The over-reaction by the IDF is nothing new, of course, but seemingly more extreme and intentionally very violent, which may seem surprising in light of the fact that the whole world was watching Israeli snipers use live ammunition to kill and wound overwhelmingly unarmed Gazan protesters, many of whom were children. Whatever else, Israel’s reputation has taken a further heavy blow that both strengthens civil society solidarity around the world, lending support to the BDS Campaign and giving credibility to comparisons with the techniques of control in apartheid South Africa. I expect that the massacre of Gazan protesters will strike those with an active historical memory as comparable to the notorious Sharpeville Massacre in 1960 (killing at least 69 unarmed African protesters) that many commentators thought was a turning point in that epic struggle, revealing the true nature of the South African racist regime, inducing a shift of resistance tactics in the direction of armed struggle, and stimulating on a global scale the UN-led anti-apartheid campaign.

The agenda of the protests is also highly significant. By dramatizing the dispossession of Palestinians, reverting to the catastrophic events of 1948, Gaza is reminding the world that the essence of their struggle concerns the plight and the rights of the Palestinian people and not just about land or territory. In effect, the refugees matter, as does the right of return, and this is a warning to the Palestinian Authority not to accept any kind of settlement that partially ends the occupation while ignoring the rights of Palestinian refugees, a central aspect of the Palestinian inalienable right of self-determination.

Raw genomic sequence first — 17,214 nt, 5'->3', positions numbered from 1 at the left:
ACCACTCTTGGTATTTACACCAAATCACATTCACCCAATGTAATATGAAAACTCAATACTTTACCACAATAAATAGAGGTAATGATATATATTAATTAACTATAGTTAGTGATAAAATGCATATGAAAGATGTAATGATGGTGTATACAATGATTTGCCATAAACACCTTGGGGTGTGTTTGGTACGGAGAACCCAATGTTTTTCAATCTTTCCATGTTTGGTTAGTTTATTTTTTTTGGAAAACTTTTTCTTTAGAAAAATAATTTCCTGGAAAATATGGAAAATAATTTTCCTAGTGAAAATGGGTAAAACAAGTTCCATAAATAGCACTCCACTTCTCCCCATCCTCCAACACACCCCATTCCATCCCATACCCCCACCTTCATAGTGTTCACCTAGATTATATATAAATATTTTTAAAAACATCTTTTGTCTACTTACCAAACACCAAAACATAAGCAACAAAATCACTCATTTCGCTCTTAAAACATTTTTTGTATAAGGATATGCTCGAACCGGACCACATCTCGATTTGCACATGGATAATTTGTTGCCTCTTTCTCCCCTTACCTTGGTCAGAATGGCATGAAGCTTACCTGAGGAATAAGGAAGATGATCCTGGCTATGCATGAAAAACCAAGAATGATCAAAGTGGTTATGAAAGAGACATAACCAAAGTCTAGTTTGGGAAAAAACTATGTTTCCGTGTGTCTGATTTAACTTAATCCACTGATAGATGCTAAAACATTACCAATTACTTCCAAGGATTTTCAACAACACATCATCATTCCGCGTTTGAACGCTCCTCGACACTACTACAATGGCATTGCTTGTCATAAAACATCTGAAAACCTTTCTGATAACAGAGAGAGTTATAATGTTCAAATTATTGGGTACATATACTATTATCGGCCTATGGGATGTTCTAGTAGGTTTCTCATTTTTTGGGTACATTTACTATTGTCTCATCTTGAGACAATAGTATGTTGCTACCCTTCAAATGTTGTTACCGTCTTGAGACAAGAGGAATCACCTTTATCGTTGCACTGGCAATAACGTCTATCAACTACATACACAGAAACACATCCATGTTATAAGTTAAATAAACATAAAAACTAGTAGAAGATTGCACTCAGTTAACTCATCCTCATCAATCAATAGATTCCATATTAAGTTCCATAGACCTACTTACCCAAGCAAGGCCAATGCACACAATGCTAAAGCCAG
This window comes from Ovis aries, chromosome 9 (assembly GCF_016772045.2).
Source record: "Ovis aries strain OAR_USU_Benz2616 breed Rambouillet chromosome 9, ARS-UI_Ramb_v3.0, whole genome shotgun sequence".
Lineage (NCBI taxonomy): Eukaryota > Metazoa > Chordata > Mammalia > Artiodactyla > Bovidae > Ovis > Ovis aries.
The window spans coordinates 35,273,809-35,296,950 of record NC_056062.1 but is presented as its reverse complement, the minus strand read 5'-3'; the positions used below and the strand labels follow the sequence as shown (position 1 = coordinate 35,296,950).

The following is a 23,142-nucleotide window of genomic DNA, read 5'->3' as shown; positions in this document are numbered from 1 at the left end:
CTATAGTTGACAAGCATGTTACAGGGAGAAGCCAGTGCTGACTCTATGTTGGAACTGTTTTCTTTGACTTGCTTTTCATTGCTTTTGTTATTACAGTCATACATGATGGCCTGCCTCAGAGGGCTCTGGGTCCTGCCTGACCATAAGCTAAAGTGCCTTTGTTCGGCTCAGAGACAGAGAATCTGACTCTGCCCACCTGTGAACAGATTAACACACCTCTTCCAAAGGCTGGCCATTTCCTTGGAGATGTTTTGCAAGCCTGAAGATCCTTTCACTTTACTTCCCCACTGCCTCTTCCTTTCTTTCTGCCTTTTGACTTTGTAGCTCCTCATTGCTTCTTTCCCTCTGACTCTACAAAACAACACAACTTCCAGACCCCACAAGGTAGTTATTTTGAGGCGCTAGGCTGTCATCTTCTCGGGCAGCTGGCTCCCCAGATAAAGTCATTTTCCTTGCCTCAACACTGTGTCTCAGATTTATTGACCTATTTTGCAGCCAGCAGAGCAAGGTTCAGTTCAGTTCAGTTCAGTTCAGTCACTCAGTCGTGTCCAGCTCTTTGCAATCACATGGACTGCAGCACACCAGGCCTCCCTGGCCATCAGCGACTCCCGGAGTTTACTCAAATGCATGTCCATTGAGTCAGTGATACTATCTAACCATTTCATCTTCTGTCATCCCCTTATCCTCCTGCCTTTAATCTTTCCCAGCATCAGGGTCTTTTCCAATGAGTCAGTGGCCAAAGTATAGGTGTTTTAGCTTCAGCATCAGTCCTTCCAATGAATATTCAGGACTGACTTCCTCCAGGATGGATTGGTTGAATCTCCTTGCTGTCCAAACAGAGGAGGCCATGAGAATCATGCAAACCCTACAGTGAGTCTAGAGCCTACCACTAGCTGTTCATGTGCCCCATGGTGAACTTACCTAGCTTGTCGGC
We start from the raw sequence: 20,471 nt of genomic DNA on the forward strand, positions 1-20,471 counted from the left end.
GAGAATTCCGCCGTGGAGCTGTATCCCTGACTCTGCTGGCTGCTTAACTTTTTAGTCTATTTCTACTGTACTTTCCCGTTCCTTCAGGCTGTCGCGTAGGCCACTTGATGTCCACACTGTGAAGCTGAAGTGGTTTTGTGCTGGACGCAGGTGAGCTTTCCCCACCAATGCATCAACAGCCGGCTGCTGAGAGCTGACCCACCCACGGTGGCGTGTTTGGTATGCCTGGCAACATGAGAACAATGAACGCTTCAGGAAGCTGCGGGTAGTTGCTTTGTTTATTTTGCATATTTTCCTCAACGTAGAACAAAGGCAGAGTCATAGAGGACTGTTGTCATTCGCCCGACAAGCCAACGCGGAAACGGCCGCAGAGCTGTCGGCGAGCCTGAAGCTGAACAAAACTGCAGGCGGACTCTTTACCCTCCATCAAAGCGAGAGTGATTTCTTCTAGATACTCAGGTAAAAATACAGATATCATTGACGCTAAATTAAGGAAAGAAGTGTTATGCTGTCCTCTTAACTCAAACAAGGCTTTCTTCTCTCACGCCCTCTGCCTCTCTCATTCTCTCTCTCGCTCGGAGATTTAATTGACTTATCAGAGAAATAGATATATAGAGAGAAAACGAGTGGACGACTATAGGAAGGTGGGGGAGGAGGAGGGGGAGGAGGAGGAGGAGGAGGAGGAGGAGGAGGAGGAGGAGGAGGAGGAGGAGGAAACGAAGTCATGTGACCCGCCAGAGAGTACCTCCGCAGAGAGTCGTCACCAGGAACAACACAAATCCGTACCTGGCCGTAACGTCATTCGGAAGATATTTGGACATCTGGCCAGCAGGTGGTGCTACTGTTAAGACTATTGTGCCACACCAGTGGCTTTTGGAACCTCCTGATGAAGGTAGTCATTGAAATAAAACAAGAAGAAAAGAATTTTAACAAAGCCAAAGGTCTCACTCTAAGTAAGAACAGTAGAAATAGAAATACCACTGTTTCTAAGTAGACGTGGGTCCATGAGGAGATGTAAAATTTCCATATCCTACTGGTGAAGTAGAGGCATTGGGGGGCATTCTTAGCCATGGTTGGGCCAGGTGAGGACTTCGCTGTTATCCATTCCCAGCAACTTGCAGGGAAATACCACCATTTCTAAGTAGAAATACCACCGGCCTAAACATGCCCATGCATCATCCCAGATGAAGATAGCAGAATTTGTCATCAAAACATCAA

Turning to Israel, if we wonder why Israel engaged in a manner that so seriously damaged its already tarnished international image, several explanations are worth noting. To begin with, Israeli hardliners believe that regional developments plus Trump create an opportunity to end the conflict with Palestine by achieving an Israeli victory, pushing the Palestinians to submit and surrender by conveying to them their utter helplessness and the futility of further struggle against the Israeli repressive juggernaut. There is also the more centrist view in Israel that seeks to deter a Third Intifada by exhibiting the willingness of Israelis to meet nonviolent opposition by Palestinians with great violence. Israel also tries to blame Hamas for hijacking the protest to pursue its supposed aims of destroying Israel, but it is clear to any objective observer that Hamas is in the background, naturally lending psychological support and allowing its militant followers to participate, yet clearly following, not leading the events. Similarly, real-time journalists have refuted the Israeli contention that it was meeting violence with violence, by showing video footage of IDF snipers shooting protesters in the back and by the absence of any credible evidence of Palestinians using weapons, a conclusion reinforced by the total absence of casualties on the Israeli side.